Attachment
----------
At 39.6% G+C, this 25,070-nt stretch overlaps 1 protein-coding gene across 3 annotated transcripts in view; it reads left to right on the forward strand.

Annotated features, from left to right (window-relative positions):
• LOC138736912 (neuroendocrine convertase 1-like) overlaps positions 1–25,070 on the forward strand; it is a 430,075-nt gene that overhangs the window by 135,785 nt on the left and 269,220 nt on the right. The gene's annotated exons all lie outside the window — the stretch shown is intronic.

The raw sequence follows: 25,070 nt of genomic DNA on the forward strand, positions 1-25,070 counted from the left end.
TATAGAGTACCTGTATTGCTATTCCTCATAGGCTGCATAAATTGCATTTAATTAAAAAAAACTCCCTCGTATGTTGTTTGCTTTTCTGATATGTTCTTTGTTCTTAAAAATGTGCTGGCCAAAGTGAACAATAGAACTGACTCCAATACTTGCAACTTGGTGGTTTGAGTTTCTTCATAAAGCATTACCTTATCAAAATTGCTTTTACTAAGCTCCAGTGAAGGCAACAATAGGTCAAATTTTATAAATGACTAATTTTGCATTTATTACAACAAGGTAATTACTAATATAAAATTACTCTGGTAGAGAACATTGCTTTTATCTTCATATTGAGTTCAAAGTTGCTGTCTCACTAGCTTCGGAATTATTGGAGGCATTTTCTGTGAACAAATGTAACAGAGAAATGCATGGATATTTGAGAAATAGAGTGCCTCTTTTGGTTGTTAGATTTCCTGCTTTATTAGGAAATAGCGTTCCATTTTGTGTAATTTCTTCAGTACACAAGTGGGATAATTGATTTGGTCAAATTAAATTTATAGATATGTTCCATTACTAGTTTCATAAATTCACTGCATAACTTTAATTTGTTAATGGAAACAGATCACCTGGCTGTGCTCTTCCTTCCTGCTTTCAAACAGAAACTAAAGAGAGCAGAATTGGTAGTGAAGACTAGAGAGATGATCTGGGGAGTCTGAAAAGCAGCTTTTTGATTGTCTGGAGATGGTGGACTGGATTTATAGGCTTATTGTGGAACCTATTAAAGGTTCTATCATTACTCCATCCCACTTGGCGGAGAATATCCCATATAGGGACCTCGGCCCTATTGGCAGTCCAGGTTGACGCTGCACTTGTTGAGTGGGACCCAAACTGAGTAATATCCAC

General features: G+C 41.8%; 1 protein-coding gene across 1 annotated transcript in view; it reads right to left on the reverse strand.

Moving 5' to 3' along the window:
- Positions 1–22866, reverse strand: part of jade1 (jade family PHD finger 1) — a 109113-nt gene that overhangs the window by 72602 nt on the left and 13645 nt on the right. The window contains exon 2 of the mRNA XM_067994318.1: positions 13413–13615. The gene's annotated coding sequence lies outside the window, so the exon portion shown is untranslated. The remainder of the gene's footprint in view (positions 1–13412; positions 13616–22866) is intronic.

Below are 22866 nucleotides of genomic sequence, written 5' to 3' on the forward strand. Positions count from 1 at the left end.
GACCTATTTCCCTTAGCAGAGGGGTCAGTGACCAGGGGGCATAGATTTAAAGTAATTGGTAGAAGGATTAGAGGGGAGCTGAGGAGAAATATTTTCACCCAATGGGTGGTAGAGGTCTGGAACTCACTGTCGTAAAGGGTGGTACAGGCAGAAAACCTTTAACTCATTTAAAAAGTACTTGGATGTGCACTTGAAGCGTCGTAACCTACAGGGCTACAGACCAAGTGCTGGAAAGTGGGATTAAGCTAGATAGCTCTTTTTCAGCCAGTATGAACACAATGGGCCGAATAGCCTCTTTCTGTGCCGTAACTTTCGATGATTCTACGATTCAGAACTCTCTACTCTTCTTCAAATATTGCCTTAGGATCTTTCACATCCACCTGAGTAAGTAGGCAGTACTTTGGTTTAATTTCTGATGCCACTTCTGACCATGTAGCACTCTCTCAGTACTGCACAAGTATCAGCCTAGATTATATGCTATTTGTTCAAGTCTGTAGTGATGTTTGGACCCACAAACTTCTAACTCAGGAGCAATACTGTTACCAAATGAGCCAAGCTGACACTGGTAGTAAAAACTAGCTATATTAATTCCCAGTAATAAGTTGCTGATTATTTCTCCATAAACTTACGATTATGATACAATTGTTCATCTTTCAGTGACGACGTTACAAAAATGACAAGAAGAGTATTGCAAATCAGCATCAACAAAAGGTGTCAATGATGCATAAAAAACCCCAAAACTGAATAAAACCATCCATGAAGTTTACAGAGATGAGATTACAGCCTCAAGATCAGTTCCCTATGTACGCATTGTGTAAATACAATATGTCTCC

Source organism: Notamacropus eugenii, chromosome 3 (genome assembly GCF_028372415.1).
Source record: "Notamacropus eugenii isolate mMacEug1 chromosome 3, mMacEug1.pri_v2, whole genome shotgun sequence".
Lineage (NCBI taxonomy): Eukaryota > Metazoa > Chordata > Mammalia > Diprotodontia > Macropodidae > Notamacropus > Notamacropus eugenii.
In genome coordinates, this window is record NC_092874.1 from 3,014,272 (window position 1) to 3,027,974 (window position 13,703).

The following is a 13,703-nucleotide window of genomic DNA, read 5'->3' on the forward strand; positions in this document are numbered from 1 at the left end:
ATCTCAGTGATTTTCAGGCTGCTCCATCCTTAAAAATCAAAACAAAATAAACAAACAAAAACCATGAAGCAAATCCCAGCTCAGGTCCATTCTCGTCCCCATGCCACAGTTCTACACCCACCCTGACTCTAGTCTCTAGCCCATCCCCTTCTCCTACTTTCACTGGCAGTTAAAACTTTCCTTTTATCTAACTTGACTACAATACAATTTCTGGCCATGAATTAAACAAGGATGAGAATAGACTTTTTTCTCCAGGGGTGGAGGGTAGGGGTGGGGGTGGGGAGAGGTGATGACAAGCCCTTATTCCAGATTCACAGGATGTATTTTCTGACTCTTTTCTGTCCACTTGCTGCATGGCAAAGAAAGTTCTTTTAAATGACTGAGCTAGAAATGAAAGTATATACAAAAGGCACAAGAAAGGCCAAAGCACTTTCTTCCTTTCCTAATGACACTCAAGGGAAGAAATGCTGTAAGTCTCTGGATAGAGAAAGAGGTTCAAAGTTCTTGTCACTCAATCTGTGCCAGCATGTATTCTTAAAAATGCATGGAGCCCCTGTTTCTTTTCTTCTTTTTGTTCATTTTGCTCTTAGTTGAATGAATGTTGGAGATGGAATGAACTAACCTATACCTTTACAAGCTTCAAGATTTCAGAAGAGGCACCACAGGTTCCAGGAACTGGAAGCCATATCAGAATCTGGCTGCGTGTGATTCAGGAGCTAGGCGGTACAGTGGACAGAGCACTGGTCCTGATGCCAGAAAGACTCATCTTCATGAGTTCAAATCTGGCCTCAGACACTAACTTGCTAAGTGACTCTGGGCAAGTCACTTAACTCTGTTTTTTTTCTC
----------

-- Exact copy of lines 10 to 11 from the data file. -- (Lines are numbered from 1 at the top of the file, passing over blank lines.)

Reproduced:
GACCTATTTCCCTTAGCAGAGGGGTCAGTGACCAGGGGGCATAGATTTAAAGTAATTGGTAGAAGGATTAGAGGGGAGCTGAGGAGAAATATTTTCACCCAATGGGTGGTAGAGGTCTGGAACTCACTGTCGTAAAGGGTGGTACAGGCAGAAAACCTTTAACTCATTTAAAAAGTACTTGGATGTGCACTTGAAGCGTCGTAACCTACAGGGCTACAGACCAAGTGCTGGAAAGTGGGATTAAGCTAGATAGCTCTTTTTCAGCCAGTATGAACACAATGGGCCGAATAGCCTCTTTCTGTGCCGTAACTTTCGATGATTCTACGATTCAGAACTCTCTACTCTTCTTCAAATATTGCCTTAGGATCTTTCACATCCACCTGAGTAAGTAGGCAGTACTTTGGTTTAATTTCTGATGCCACTTCTGACCATGTAGCACTCTCTCAGTACTGCACAAGTATCAGCCTAGATTATATGCTATTTGTTCAAGTCTGTAGTGATGTTTGGACCCACAAACTTCTAACTCAGGAGCAATACTGTTACCAAATGAGCCAAGCTGACACTGGTAGTAAAAACTAGCTATATTAATTCCCAGTAATAAGTTGCTGATTATTTCTCCATAAACTTACGATTATGATACAATTGTTCATCTTTCAGTGACGACGTTACAAAAATGACAAGAAGAGTATTGCAAATCAGCATCAACAAAAGGTGTCAATGATGCATAAAAAACCCCAAAACTGAATAAAACCATCCATGAAGTTTACAGAGATGAGATTACAGCCTCAAGATCAGTTCCCTATGTACGCATTGTGTAAATACAATATGTCTCC

Source organism: Notamacropus eugenii, chromosome 3 (genome assembly GCF_028372415.1).